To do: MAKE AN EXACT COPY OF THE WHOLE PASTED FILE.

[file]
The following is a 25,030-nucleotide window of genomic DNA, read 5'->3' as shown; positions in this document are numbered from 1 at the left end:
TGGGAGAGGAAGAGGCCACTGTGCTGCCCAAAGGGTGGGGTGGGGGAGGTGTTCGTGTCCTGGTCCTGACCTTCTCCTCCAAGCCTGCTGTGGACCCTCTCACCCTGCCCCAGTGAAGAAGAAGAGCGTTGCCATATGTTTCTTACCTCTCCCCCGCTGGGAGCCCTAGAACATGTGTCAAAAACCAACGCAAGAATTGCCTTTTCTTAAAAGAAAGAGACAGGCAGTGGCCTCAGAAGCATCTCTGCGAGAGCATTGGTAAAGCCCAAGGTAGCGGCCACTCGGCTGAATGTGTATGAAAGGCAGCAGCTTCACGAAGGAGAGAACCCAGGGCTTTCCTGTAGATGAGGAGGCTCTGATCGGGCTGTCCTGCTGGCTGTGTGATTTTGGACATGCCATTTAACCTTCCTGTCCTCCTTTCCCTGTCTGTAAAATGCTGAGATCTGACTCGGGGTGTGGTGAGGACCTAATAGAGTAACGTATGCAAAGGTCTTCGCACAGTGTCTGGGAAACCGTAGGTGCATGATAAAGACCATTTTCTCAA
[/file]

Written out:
The following is a 25,030-nucleotide window of genomic DNA, read 5'->3' as shown; positions in this document are numbered from 1 at the left end:
TGGGAGAGGAAGAGGCCACTGTGCTGCCCAAAGGGTGGGGTGGGGGAGGTGTTCGTGTCCTGGTCCTGACCTTCTCCTCCAAGCCTGCTGTGGACCCTCTCACCCTGCCCCAGTGAAGAAGAAGAGCGTTGCCATATGTTTCTTACCTCTCCCCCGCTGGGAGCCCTAGAACATGTGTCAAAAACCAACGCAAGAATTGCCTTTTCTTAAAAGAAAGAGACAGGCAGTGGCCTCAGAAGCATCTCTGCGAGAGCATTGGTAAAGCCCAAGGTAGCGGCCACTCGGCTGAATGTGTATGAAAGGCAGCAGCTTCACGAAGGAGAGAACCCAGGGCTTTCCTGTAGATGAGGAGGCTCTGATCGGGCTGTCCTGCTGGCTGTGTGATTTTGGACATGCCATTTAACCTTCCTGTCCTCCTTTCCCTGTCTGTAAAATGCTGAGATCTGACTCGGGGTGTGGTGAGGACCTAATAGAGTAACGTATGCAAAGGTCTTCGCACAGTGTCTGGGAAACCGTAGGTGCATGATAAAGACCATTTTCTCAA